We build substations for the following reasons:
Practical Considerations for Power Substations
To satisfy load growth
When people or businesses move to a new location that has little to no power supply infrastructure, it might make a case for building a substation close to the community. Supplying this new load from remote substations is inefficient because relatively more power is lost as heat on the distribution lines.
To accommodate new generation
Say you want to build a wind farm or a solar farm (see the proposed renewable projects here.) You will need a collector substation to tie all the generators and connect them to the power grid.
To maintain reliability requirements
At times new transmission lines are constructed by developers or public utilities to address congestion in the power grid. Congestion occurs for a variety of reasons – explained here. Therefore when building new transmission lines, an effort is made to connect it to an existing substation. When that is not possible, a new substation is built.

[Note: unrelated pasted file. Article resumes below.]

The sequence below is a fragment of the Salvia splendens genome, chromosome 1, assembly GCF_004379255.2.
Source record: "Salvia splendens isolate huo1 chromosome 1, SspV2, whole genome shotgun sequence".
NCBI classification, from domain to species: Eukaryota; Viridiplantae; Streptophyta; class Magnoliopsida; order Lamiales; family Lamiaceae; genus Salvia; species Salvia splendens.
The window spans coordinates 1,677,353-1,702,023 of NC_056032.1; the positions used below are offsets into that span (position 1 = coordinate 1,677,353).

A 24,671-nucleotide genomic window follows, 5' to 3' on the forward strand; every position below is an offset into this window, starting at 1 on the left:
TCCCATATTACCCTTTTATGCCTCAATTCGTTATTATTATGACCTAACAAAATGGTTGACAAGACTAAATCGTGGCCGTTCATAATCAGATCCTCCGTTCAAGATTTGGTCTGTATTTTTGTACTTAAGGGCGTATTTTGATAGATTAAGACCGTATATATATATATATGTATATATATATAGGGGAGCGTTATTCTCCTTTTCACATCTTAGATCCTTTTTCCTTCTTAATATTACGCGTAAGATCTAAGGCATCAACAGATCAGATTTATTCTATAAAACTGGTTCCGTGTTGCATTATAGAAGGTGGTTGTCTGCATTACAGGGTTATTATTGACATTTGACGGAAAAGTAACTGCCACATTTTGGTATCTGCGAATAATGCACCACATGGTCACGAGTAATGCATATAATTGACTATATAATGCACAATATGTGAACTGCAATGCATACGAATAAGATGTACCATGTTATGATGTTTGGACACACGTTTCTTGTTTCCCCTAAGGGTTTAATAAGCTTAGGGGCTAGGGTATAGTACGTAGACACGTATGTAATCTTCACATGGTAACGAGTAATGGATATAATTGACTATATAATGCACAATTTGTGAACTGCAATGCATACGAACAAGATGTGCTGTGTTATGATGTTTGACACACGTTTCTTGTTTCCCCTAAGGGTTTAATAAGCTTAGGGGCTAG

Technical Considerations for Power Substations
To step up or step down AC voltage using transformer(s)
Remember, higher voltages mean lower currents. Lower currents yield to lower I^2R (copper) losses. Thus more energy can be delivered to do useful work. Voltages at the distribution end need to be stepped down for utilization by customers.
Substations provide the necessary real-estate to install a transformer for power transmission and distribution.
To break the power flow
Quite often, a fault (such as a tree touching a live wire) requires complete isolation of the line until the fault is removed. Breaking the power flow by merely placing some switches on the line will not work. To safely interrupt thousands of amperes, you will need circuit breakers that can handle such high current magnitudes. Almost all substations contain circuit breakers in some form that trip and isolate transmission lines connected to it.
Provide support to the power flow
Unlike DC power flow, AC power flow needs to overcome not only the resistive impedance but also the impedance offered by the inductive nature of various equipment (like motor loads, transmission lines, reactors, etc.) connected to the system. For this reason, substations have capacitor banks connected to all three phases of the lines to ease the power flow. Doing so also improves the power factor of the electrical system.
There are several other reasons for building a substation. However, the ones listed above are the important ones.
1 thought on “Why We Need Electrical Power Substations”
I never knew that a capacitor banks can be place on the three phases of the line to ease power flow. thanks very much, I have learned this today.